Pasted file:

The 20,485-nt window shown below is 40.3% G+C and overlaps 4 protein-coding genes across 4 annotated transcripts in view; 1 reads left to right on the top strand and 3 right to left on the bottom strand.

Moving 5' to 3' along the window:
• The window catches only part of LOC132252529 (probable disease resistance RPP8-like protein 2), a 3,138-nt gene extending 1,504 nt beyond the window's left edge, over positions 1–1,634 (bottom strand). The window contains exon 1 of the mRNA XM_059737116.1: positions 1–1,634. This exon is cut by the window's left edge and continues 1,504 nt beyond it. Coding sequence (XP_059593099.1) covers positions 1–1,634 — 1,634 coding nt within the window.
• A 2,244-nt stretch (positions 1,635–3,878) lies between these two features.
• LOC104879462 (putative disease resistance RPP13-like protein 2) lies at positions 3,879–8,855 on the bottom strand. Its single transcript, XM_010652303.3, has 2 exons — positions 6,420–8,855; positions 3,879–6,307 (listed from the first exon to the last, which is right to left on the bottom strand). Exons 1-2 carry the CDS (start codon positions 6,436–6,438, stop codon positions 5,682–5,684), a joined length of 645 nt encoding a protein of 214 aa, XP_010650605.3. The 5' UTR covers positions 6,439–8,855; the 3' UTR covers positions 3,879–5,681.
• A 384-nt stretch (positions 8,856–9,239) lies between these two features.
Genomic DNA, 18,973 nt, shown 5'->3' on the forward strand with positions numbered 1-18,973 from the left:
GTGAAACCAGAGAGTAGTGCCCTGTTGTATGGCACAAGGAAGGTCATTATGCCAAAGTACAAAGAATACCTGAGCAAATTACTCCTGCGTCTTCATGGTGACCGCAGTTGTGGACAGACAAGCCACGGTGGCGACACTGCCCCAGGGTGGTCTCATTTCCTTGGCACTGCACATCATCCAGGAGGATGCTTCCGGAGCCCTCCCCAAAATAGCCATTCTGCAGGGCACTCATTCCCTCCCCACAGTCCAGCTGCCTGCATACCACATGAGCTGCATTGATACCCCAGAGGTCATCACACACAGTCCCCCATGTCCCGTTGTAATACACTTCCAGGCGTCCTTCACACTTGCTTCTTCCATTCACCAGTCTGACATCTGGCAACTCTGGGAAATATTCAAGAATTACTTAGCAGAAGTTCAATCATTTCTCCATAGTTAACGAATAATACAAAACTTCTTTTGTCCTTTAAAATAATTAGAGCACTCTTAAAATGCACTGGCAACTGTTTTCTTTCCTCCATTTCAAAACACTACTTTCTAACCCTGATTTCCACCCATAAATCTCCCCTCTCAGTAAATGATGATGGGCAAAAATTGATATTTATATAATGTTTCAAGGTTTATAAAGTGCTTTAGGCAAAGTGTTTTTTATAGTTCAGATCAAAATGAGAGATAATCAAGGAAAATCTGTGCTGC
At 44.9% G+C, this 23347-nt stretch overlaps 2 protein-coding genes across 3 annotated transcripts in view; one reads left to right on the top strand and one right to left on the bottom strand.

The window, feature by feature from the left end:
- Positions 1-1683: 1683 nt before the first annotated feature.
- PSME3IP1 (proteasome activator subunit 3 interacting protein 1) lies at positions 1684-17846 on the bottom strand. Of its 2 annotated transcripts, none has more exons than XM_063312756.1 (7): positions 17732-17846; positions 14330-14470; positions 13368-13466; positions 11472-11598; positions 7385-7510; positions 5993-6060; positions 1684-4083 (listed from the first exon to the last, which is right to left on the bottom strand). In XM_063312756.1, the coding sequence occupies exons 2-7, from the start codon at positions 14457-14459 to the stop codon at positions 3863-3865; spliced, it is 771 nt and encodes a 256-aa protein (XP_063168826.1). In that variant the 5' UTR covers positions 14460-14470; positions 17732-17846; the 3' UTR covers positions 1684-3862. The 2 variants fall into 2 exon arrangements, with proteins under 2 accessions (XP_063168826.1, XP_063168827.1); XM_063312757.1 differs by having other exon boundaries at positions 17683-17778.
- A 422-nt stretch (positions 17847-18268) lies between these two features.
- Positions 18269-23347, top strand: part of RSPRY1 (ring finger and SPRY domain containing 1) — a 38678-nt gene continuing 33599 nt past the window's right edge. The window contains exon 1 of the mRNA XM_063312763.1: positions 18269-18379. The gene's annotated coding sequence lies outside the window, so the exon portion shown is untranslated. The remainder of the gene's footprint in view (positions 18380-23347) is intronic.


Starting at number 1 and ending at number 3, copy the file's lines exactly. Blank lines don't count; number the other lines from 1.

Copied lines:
The 20,485-nt window shown below is 40.3% G+C and overlaps 4 protein-coding genes across 4 annotated transcripts in view; 1 reads left to right on the top strand and 3 right to left on the bottom strand.

Moving 5' to 3' along the window:
• The window catches only part of LOC132252529 (probable disease resistance RPP8-like protein 2), a 3,138-nt gene extending 1,504 nt beyond the window's left edge, over positions 1–1,634 (bottom strand). The window contains exon 1 of the mRNA XM_059737116.1: positions 1–1,634. This exon is cut by the window's left edge and continues 1,504 nt beyond it. Coding sequence (XP_059593099.1) covers positions 1–1,634 — 1,634 coding nt within the window.